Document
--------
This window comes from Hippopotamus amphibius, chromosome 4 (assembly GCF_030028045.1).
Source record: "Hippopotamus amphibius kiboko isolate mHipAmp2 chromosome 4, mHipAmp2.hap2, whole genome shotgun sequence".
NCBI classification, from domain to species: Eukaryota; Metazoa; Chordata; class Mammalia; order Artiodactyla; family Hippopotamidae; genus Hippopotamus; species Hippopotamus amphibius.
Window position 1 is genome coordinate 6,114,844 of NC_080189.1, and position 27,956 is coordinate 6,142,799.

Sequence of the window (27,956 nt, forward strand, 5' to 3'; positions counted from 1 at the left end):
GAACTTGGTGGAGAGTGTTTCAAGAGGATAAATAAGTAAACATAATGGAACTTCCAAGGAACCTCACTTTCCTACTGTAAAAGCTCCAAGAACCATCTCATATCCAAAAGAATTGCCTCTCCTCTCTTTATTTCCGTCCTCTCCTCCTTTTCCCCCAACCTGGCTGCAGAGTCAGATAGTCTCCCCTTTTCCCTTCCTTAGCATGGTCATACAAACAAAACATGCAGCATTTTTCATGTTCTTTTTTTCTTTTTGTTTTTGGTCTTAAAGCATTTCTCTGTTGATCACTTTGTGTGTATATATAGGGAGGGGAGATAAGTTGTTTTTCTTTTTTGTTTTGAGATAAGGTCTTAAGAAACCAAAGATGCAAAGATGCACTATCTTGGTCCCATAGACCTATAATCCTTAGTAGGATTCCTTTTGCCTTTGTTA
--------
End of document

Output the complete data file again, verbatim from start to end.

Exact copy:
This window comes from Hippopotamus amphibius, chromosome 4 (assembly GCF_030028045.1).
Source record: "Hippopotamus amphibius kiboko isolate mHipAmp2 chromosome 4, mHipAmp2.hap2, whole genome shotgun sequence".
NCBI classification, from domain to species: Eukaryota; Metazoa; Chordata; class Mammalia; order Artiodactyla; family Hippopotamidae; genus Hippopotamus; species Hippopotamus amphibius.
Window position 1 is genome coordinate 6,114,844 of NC_080189.1, and position 27,956 is coordinate 6,142,799.

Sequence of the window (27,956 nt, forward strand, 5' to 3'; positions counted from 1 at the left end):
GAACTTGGTGGAGAGTGTTTCAAGAGGATAAATAAGTAAACATAATGGAACTTCCAAGGAACCTCACTTTCCTACTGTAAAAGCTCCAAGAACCATCTCATATCCAAAAGAATTGCCTCTCCTCTCTTTATTTCCGTCCTCTCCTCCTTTTCCCCCAACCTGGCTGCAGAGTCAGATAGTCTCCCCTTTTCCCTTCCTTAGCATGGTCATACAAACAAAACATGCAGCATTTTTCATGTTCTTTTTTTCTTTTTGTTTTTGGTCTTAAAGCATTTCTCTGTTGATCACTTTGTGTGTATATATAGGGAGGGGAGATAAGTTGTTTTTCTTTTTTGTTTTGAGATAAGGTCTTAAGAAACCAAAGATGCAAAGATGCACTATCTTGGTCCCATAGACCTATAATCCTTAGTAGGATTCCTTTTGCCTTTGTTA